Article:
A few days later with fresh and rested eyes I spent one more long afternoon stapling hundreds more staples into the flimsy wood frames (rather exhausting) and then screwing each piece back together. Even that part of the job took longer than expected, but it was so very exciting to watch it come back together!


Had this been an original Eames lounge and not a knock-off, I would have been inclined to use real leather. As it was, the only $$ I had into this project were for a few small supplies: buttons, welting, needles, and upholstery thread. The chair was free (my Grandpa's chair, cast off to the back recesses of the storage room in our house), and the vinyl was something my mom and dad had on hand and donated for the cause. 


I intended to make my own buttons, but it didn't take long to figure out the stiff vinyl and cheap button frames from the fabric store would have made a lousy combination. At the last minute we took the vinyl to an upholstery shop and had buttons made for us. It cost all of $5. Obviously well worth it!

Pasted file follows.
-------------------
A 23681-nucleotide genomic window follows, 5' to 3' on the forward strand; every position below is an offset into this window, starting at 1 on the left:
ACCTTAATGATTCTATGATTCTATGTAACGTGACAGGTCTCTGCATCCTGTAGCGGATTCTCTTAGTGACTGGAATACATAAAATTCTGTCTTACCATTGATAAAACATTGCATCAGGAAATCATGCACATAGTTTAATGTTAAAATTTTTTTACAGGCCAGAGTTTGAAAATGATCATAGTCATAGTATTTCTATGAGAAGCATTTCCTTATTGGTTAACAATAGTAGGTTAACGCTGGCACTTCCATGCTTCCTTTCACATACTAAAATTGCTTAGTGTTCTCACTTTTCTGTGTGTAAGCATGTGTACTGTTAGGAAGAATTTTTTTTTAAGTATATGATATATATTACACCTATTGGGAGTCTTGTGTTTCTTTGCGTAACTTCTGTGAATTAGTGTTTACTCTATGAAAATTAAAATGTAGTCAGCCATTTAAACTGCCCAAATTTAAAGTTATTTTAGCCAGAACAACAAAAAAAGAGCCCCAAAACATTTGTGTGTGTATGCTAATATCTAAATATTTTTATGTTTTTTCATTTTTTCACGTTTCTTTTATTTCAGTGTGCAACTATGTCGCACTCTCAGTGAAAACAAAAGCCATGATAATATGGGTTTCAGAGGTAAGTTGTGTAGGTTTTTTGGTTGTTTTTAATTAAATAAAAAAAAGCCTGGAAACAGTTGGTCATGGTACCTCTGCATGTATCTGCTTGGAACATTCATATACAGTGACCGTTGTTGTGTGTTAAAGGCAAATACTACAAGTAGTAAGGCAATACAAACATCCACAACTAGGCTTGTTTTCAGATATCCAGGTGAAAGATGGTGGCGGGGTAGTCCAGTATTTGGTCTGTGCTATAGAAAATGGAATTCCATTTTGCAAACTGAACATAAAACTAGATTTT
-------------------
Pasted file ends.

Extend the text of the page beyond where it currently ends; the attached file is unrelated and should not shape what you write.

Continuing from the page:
After seeing how inexpensive and easy the buttons were, Tom thought I was crazy for not exploring the option of professional upholstery to begin with. Maybe it would have been affordable—inside 2 or 3 hundred bucks perhaps. And the result certainly would have been better. However, despite the number of hours it took me (a lot), I still am glad I attempted it myself. It might not be logical, but it gives me a feeling of accomplishment and leaves me with something to be proud of.


You might enjoy seeing a few photos of the process, although, I didn't take any of the sewing and reassembly. My hands were too busy to pick up the camera!

Taking it apart (Each piece was built with an inner and outer bent plywood shell):

The back of the ottoman with the outer shell removed, showing how the cushions were stapled onto the fabric:

The leather removed:

And the cushion foam and inner plywood shell. (I reused all the old foam):

All the pieces lined up:

Checking to see if I had enough vinyl. This was before I removed all the welting. I then laid each piece flat, taped it to the vinyl, and cut around them. Each piece of welting had to be cut to the exact same length, so after they were removed I stretched them out and re-cut new strips.

The pieces laid out in the garage for re-finishing:

Now that it is done, I've heard a few say "This was always my favorite chair" or "I forgot how comfortable this chair was!" (Rumor has it the knock-offs are actually more comfortable than the real ones. This one reclines—the originals only swivel.) As such, I sort of want to move it upstairs to a place we can enjoy it often. For now, it resides downstairs.